Directed by Stephen Frears. Starring Stuart Dunne, Brendan O'Carroll, Ruaidhri Conroy, Neili Conroy, Caroline Rothwell, Ger Ryan, Donal O'Kelly, Colm Meaney. (1996, R, 99 min.)
REVIEWED By Marc Savlov, Fri., July 18, 1997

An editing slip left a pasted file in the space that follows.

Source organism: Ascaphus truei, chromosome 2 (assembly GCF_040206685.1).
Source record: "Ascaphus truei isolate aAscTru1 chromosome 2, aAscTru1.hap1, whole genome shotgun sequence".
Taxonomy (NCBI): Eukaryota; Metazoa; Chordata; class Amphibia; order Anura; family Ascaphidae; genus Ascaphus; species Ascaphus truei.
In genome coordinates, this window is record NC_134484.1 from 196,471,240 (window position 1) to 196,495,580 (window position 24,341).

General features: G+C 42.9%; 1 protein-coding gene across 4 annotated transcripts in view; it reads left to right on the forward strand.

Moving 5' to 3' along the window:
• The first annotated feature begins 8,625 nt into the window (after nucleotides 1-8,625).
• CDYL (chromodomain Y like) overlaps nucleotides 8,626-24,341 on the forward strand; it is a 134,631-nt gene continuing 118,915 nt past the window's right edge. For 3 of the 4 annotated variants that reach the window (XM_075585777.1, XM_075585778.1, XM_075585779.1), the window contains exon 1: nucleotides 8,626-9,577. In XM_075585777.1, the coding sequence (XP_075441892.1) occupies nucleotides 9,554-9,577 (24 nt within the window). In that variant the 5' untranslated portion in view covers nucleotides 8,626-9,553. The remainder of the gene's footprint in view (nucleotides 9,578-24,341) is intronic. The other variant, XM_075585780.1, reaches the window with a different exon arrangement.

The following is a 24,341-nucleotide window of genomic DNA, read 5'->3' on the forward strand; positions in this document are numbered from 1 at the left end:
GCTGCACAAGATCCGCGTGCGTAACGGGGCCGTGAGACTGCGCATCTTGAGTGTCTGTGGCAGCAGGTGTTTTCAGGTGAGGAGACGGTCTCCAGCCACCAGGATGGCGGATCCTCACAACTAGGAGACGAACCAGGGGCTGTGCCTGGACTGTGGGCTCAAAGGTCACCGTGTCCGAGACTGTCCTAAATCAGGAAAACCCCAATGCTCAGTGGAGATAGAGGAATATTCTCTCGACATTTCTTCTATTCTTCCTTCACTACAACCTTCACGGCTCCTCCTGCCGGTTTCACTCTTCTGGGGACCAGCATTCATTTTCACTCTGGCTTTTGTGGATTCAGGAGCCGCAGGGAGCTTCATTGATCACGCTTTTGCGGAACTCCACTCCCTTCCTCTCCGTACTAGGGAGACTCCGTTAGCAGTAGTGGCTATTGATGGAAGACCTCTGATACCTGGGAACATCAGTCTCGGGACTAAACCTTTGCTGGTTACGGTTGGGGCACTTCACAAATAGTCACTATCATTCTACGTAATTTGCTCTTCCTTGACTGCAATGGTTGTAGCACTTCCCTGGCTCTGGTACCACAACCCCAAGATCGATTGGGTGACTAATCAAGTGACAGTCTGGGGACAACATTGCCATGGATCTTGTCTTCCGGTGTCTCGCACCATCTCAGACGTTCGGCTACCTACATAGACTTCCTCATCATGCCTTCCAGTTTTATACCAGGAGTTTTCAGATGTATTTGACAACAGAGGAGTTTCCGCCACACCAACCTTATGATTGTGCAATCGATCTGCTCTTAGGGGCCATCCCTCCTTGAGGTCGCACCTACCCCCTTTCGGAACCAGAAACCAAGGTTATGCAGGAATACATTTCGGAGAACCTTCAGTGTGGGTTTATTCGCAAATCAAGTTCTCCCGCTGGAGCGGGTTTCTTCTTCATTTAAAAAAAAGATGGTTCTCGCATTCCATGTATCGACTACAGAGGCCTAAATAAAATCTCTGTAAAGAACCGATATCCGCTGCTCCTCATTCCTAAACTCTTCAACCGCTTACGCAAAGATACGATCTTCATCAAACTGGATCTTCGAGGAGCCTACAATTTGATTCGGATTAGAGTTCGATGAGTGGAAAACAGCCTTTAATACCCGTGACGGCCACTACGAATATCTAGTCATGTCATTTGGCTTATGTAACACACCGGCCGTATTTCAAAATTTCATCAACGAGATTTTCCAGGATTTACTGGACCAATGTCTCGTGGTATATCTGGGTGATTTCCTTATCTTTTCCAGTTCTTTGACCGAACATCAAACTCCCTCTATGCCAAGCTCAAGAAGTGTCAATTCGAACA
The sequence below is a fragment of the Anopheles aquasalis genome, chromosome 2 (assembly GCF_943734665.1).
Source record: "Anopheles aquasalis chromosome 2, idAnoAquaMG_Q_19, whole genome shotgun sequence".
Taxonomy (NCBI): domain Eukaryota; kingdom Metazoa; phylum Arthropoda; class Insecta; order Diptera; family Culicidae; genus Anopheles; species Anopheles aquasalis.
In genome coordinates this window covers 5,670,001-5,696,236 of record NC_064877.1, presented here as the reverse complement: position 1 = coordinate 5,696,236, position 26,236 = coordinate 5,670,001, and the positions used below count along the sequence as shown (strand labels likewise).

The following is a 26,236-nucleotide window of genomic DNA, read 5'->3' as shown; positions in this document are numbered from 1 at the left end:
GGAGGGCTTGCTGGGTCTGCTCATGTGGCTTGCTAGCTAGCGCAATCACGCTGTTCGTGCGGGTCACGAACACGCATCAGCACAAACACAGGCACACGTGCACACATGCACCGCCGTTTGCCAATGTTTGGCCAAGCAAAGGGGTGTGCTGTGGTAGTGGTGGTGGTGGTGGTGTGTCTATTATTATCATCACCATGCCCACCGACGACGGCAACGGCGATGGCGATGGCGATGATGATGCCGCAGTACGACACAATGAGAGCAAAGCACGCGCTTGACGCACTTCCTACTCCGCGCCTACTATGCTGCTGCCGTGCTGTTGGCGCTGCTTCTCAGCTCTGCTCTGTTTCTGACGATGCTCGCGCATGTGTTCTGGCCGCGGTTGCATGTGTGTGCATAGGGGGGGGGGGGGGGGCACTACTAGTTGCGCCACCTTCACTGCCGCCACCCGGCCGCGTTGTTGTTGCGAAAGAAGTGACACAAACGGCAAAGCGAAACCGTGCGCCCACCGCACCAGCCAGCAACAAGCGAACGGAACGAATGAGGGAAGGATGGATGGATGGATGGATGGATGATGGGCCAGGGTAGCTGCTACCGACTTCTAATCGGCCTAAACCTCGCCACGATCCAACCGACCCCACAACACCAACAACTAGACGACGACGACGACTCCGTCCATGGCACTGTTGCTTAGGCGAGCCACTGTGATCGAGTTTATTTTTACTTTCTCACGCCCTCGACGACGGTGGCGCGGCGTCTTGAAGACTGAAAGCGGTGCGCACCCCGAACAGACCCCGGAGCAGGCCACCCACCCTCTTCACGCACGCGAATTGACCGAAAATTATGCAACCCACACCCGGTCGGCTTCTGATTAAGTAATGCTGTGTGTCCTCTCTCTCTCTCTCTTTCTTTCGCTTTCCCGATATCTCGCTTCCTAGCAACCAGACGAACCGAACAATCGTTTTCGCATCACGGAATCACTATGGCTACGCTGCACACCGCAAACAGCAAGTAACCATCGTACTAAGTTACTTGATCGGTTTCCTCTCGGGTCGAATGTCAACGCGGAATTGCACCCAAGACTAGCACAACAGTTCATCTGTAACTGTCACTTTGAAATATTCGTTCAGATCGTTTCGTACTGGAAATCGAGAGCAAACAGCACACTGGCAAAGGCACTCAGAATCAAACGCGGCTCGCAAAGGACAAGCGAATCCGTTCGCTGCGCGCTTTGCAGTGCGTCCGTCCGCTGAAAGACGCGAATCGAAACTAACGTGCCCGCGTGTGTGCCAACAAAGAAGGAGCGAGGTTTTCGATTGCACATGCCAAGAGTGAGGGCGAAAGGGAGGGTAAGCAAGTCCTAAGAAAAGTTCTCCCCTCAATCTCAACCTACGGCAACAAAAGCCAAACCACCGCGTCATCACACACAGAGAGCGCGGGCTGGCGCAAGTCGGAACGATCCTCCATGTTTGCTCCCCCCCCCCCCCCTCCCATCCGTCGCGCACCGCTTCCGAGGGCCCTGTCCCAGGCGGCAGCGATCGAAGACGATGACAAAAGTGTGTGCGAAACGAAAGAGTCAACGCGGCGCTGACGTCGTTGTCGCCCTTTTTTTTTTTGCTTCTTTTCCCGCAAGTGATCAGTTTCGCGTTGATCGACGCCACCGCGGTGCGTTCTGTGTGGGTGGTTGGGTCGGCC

The Van, which is the final film adaptation of Dublin author Roddy Doyle's “Barrytown Trilogy” (Alan Parker's The Commitments and Frears' The Snapper preceded), is a humorous, thoughtful look at a pair of adult male friends. Larry (Meaney) and Bimbo (O'Kelly) ride the waves (and dole queues) of unemployment and, eventually, partnership when they go into business together after Bimbo purchases a broken-down fast-food van. Before the entrance of the titular automobile, the pair pass the time at the pubs and at each other's houses, chewing the fat, philosophizing, and generally carrying on like a pair of best friends making the best of a not-so-grand situation. When Bimbo's friend Weslie (O'Carroll) offers him a chance to purchase what surely must be the most decrepit Take-Away van in all of Ireland, he jumps at the chance, seeing it as a way out of his increasingly desperate financial straits. After a lengthy interlude in which Bimbo, Larry, and friends clean and paint the van, the two formally agree to go into business together, banking on the promise of a steady stream of customers provided by the upcoming World Cup qualifying matches between England and Ireland. And it all works, up to a point, despite the fact that the van at first has no engine and must be towed around from parking lot to alleyway by Bimbo's equally shoddy car. Predictably, as the business relationship between the two men grows, their personal friendship begins to falter and, eventually, almost collapses beneath the weight of their joint venture. As owner of the van (gleefully christened Bimbo's Burgers), Bimbo is naturally Larry's superior, a fact that soon causes the more loutish Larry to buckle. Frears' Barrytown is a remarkable place, more shadowy and economically deprived than in previous outings, but still with an inherent sense of Irish charm. Add to that the backdrop of the World Cup -- itself full of exciting possibilities -- and you've got a clever, knowing take on male camaraderie that makes Robert Bly look like the trend-hopper he is. To be sure, there are long patches of thick, Irish-brogue-laden exposition that slow the film down from time to time, and the characters of Larry and Bimbo seem occasionally broad, particularly Larry. That aside, this remains a fine way to close the book on Barrytown and its colorful residents, as always, with friendship and tears, comedy and tragedy.